What is It?
A Boutonnière deformity is also known as a ‘central slip’ injury. This is because it involves injury to the central slip of the extensor tendon of the finger. This means the part of the tendon which straightens the middle joint of the finger has been injured (see figure 1).
What is it caused by?
A Boutonnière deformity is commonly caused by a forceful blow to the top side of a bent middle joint of a finger. It also can be caused by a cut on the top of the finger, which can sever the central slip tendon from its attachment to the bone.
How is it treated?
The most common treatment for a Boutonnière deformity involves stabilising the finger with a splint that rests on the middle joint (see figure 2). The splint creates pressure to straighten and immobilise the finger. Wearing a splint can also help to take tension off the injured tendon as it heals.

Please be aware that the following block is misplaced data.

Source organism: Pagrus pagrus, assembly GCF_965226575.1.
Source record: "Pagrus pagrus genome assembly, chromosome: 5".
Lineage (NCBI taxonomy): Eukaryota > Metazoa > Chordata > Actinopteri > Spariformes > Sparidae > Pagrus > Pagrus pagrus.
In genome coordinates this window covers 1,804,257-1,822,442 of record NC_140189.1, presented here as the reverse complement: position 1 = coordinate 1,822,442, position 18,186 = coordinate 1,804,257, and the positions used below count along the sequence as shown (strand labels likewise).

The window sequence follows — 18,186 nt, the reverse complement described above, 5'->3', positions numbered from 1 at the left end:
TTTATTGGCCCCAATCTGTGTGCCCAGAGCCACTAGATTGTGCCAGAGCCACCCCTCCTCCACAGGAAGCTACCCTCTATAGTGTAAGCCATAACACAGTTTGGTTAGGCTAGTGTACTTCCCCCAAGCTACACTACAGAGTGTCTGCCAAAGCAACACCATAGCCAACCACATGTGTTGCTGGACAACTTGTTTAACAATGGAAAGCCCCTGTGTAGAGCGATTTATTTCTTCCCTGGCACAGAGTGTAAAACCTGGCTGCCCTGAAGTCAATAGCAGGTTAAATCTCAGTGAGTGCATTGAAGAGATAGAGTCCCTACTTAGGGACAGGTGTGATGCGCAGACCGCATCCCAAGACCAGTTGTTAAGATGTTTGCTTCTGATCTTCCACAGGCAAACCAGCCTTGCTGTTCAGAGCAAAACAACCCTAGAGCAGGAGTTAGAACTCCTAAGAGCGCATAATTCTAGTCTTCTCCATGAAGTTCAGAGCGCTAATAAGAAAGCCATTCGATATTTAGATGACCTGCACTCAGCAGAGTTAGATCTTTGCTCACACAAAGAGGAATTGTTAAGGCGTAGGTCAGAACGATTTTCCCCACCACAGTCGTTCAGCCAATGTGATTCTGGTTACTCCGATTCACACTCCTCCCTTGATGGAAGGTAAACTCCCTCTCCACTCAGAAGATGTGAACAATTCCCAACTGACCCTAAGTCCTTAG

Treatment often requires the need to wear the splint continuously for six weeks. After that, you may need to wear the splint at night for a few weeks.
A boutonniere deformity affects the injured finger’s range of motion and flexibility. Your hand therapist will recommend some specific exercises to help strengthen the affected finger and improve finger movement.